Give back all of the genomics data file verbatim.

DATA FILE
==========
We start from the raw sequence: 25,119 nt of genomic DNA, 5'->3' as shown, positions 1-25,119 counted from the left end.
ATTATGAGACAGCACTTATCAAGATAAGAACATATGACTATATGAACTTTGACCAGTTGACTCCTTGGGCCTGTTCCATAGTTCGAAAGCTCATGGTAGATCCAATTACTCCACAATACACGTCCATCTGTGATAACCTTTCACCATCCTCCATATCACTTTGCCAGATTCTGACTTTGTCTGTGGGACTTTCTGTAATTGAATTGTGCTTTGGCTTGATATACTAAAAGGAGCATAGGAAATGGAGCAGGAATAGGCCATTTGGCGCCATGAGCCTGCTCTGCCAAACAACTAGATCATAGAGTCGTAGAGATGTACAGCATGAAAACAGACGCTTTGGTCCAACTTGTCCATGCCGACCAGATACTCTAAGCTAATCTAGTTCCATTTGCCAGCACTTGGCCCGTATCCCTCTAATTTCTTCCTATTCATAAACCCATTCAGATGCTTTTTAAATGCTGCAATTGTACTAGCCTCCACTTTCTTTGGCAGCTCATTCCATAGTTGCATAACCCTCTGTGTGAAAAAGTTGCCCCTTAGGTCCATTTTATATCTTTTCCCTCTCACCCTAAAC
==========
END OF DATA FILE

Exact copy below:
We start from the raw sequence: 25,119 nt of genomic DNA, 5'->3' as shown, positions 1-25,119 counted from the left end.
ATTATGAGACAGCACTTATCAAGATAAGAACATATGACTATATGAACTTTGACCAGTTGACTCCTTGGGCCTGTTCCATAGTTCGAAAGCTCATGGTAGATCCAATTACTCCACAATACACGTCCATCTGTGATAACCTTTCACCATCCTCCATATCACTTTGCCAGATTCTGACTTTGTCTGTGGGACTTTCTGTAATTGAATTGTGCTTTGGCTTGATATACTAAAAGGAGCATAGGAAATGGAGCAGGAATAGGCCATTTGGCGCCATGAGCCTGCTCTGCCAAACAACTAGATCATAGAGTCGTAGAGATGTACAGCATGAAAACAGACGCTTTGGTCCAACTTGTCCATGCCGACCAGATACTCTAAGCTAATCTAGTTCCATTTGCCAGCACTTGGCCCGTATCCCTCTAATTTCTTCCTATTCATAAACCCATTCAGATGCTTTTTAAATGCTGCAATTGTACTAGCCTCCACTTTCTTTGGCAGCTCATTCCATAGTTGCATAACCCTCTGTGTGAAAAAGTTGCCCCTTAGGTCCATTTTATATCTTTTCCCTCTCACCCTAAAC